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There is an ongoing revolution in the transport and logistics sector. As a result, its players have to meet major challenges and create innovatory economic models.
The sector includes public transport, infrastructure administrators, logisticians, intermodal hubs (airports, stations, etc.), transport companies, mail / parcel services and light logistics.
Innovating in a restricted and highly competitive area
Increasing competition between methods of transport (rail, air, sea, road), the steady opening of markets to competition and a shortage of financial resources are leading to changes in the economic, industrial and commercial models of operators in transport and logistics.
The goal is to optimise the costs of investment, maintenance and operation while responding to the densification of traffic and new mobility issues (the 3.0 sustainable city).
To remain efficient and avoid destabilising a transport route, infrastructure administrators must identify new sources of income generated by new potential uses, locate and operate all levers of optimization (purchasing, make or buy, processes, etc.), and also adopt appropriate financial models.
Transport operators are consequently adapting their industrial tools and seeking innovation on every level (infrastructure funding, design and management; customer relations; market positioning; partnerships). Their planning also requires an ongoing, in-depth dialogue with their ecosystem.
Particularly in the postal sector, the digital revolution has impacted on every line of business because of decreasing volumes of mail and fewer post-office transactions. With the development of e-commerce, there is a need to meet increasing demand for punctual delivery as near to the home as possible.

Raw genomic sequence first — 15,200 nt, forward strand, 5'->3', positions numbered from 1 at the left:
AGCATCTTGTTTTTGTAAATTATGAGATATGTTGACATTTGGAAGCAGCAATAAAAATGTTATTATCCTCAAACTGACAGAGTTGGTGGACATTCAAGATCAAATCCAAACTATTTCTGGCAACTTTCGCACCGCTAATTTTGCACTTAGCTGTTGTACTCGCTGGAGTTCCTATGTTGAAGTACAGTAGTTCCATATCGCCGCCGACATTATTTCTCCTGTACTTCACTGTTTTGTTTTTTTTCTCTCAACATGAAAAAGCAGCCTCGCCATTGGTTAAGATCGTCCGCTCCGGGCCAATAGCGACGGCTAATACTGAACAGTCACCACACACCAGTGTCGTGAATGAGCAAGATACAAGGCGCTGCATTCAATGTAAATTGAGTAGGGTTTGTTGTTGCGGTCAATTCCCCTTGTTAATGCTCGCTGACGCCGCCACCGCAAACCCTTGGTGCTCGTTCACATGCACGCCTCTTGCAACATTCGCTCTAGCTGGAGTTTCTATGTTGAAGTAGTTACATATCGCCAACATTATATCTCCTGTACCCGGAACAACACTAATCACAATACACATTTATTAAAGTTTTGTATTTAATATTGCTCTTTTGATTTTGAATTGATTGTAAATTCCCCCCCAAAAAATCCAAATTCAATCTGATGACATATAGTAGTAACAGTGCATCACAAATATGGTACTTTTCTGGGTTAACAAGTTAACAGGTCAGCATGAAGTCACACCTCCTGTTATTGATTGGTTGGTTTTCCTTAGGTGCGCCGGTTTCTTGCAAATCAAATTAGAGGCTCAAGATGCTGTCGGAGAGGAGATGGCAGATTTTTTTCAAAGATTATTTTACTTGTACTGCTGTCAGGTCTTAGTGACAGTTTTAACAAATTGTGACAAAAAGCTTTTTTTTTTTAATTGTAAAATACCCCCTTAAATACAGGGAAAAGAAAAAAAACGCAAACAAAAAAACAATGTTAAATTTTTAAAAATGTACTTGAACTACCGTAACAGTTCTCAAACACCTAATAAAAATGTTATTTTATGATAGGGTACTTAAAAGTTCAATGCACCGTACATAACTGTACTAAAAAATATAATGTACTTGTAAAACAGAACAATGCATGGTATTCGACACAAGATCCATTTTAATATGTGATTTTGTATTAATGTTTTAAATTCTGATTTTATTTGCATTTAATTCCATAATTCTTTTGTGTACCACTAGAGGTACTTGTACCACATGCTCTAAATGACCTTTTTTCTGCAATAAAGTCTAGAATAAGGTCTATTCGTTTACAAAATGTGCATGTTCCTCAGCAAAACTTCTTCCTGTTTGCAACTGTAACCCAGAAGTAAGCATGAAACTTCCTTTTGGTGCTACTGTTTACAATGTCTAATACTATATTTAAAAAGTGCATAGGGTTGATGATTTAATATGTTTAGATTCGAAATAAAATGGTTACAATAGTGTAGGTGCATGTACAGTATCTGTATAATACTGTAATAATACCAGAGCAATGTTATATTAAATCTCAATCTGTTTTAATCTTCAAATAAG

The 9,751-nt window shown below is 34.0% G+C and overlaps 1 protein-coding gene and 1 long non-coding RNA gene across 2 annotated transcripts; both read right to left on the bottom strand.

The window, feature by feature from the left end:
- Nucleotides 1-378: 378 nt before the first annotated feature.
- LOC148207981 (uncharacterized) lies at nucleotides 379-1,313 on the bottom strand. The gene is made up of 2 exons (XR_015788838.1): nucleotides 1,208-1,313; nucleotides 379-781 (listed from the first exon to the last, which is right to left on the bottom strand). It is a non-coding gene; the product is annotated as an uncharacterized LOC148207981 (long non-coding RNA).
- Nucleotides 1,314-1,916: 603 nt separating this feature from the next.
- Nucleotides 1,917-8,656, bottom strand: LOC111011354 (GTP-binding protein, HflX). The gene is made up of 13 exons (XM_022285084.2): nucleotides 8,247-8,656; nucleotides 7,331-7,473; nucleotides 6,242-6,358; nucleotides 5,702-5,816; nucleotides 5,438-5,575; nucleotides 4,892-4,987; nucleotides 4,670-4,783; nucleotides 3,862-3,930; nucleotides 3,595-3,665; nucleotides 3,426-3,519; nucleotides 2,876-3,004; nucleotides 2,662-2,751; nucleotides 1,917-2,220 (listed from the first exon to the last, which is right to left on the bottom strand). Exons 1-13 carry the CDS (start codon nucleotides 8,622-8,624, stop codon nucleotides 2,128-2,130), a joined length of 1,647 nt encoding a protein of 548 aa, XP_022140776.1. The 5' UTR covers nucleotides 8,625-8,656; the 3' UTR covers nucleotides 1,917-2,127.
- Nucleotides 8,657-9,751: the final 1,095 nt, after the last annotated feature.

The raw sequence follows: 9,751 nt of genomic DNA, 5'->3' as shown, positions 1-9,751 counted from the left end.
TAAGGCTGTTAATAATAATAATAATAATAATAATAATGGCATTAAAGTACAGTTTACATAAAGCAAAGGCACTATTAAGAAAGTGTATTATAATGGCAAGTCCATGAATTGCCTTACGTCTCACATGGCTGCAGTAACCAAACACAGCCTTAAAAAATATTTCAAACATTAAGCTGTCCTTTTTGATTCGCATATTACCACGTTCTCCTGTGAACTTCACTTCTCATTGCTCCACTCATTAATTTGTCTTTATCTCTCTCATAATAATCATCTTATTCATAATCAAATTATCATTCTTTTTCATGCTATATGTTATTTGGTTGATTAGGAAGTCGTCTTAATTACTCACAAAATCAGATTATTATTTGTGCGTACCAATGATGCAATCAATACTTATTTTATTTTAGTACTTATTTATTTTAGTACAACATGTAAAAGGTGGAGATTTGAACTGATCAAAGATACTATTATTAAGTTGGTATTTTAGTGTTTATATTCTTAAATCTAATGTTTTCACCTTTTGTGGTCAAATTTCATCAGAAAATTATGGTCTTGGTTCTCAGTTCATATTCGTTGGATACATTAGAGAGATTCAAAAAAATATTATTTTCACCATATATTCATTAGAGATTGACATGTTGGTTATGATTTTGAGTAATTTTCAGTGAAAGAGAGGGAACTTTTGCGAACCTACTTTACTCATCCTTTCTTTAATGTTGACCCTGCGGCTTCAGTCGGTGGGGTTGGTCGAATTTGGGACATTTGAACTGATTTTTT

Satisfying a more demanding clientele
Travellers and shippers are increasingly demanding in terms of punctuality and regularity. They seek best value for money and ‘seamless’ personalized mobility solutions.
In the postal sector, consumers are demanding faster, customized service, implying the radical transformation of the operation and economic models of certain lines of business, particularly logistics.
Intermodal hubs are no longer limited to their principal transport-related function. Stations, airports and other logistics platforms are becoming living spaces that prioritise the customer experience at a time when it must be redesigned bearing in mind the personalization of services . So these intermodal hubs are radically changing , expanding their building and operating culture to incorporate a genuine additional service culture.
Offering start-to-finish integrated transport solutions
Transport operators tend to position themselves across all methods of transport, seeking as much integration as possible in order to meet expectations without reducing traceability in terms of monitoring and information.
The challenges presented by the ‘return of logistics to the city’ is encouraging transporters and service suppliers to deploy new flow-management techniques, reconfigure their networks and update their offer all down the logistics chain, taking into account environmental constraints (e.g. soft methods).
These changes also require the exploration of new partnership strategies and the development of service trades associated with flow management made possible by digital innovation.
Looking after and assisting human assets
The acceleration of adaptation has led to changes in organization, working conditions and jobs. The adoption of new working methods and tools has impacted certain types of working practices. In this domain, quality of social dialogue and change management are powerful levers that encourage the individual to embrace new approaches.
Solidly rooted in the world of transport and logistics, Eurogroup Consulting has long assisted the sector’s main players (air, sea, rail, river, multimodal) with their transformation, deciphering market developments, anticipating constraints, redesigning processes and developing new opportunities.